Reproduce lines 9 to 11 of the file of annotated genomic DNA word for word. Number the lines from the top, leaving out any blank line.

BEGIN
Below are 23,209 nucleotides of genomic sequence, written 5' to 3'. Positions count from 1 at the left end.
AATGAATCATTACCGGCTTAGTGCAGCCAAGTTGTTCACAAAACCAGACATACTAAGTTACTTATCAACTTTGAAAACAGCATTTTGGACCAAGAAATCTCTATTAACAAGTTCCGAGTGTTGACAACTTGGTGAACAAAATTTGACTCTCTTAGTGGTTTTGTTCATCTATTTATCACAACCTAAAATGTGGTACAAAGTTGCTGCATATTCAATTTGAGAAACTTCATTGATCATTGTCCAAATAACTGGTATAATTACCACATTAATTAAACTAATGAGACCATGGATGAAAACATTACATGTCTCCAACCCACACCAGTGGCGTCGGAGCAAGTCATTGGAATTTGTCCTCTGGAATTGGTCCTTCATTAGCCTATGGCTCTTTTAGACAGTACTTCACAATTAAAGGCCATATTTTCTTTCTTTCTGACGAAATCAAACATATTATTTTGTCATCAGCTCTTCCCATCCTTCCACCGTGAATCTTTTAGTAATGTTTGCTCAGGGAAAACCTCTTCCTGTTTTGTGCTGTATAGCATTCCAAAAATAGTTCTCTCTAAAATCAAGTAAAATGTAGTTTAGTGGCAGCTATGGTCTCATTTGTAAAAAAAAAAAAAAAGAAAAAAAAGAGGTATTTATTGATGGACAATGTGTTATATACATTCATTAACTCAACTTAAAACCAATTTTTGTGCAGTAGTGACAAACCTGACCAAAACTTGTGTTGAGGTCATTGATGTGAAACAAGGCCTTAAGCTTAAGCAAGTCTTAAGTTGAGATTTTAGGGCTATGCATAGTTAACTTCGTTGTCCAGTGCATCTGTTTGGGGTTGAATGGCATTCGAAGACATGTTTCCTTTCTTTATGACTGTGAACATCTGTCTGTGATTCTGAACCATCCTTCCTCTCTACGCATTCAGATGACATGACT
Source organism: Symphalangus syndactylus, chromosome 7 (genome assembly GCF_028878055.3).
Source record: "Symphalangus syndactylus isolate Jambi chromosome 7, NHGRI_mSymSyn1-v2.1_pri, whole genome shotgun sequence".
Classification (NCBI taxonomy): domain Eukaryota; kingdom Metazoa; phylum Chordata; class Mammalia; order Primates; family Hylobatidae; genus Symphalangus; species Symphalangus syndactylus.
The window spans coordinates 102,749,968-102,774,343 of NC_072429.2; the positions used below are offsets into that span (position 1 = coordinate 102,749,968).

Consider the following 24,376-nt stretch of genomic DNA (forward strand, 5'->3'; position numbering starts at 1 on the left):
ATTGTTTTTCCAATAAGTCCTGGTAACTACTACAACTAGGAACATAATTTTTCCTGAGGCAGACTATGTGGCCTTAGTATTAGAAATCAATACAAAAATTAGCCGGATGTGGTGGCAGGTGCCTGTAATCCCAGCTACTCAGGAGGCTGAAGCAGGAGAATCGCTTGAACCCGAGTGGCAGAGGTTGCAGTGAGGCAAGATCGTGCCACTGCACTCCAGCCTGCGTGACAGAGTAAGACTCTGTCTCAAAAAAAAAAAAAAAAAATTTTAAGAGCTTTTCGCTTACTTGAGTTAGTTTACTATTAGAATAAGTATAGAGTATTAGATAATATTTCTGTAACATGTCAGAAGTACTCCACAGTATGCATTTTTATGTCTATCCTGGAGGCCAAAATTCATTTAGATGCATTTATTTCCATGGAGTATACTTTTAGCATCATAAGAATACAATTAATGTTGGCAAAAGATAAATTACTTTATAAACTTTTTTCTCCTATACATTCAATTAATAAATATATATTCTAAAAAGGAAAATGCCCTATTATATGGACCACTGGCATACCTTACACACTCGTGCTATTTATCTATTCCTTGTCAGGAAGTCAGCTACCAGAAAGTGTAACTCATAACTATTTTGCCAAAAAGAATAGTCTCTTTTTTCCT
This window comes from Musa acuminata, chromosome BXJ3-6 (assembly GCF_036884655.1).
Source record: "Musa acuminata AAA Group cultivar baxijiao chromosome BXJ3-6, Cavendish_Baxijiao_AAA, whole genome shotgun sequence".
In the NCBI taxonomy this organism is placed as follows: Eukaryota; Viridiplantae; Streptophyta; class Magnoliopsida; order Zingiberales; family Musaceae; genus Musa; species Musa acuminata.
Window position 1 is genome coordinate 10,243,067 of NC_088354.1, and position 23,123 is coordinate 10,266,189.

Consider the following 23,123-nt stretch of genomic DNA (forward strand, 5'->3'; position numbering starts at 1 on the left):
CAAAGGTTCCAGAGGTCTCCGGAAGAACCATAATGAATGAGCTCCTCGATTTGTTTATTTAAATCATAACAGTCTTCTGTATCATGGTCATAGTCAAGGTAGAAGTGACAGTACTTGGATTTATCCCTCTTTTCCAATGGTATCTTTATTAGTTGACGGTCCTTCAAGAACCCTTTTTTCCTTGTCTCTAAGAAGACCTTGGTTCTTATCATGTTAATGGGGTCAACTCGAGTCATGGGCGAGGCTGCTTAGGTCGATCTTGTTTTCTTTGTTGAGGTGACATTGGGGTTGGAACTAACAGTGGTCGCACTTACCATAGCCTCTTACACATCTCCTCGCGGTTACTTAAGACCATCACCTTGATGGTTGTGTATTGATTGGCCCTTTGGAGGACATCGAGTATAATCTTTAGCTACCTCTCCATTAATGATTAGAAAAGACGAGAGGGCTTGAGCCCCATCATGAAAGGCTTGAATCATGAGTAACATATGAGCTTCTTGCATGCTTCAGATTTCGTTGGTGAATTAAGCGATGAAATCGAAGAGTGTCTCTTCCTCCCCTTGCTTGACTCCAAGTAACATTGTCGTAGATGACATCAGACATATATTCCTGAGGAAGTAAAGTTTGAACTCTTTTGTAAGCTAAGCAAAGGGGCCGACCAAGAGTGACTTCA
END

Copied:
This window comes from Musa acuminata, chromosome BXJ3-6 (assembly GCF_036884655.1).
Source record: "Musa acuminata AAA Group cultivar baxijiao chromosome BXJ3-6, Cavendish_Baxijiao_AAA, whole genome shotgun sequence".
In the NCBI taxonomy this organism is placed as follows: Eukaryota; Viridiplantae; Streptophyta; class Magnoliopsida; order Zingiberales; family Musaceae; genus Musa; species Musa acuminata.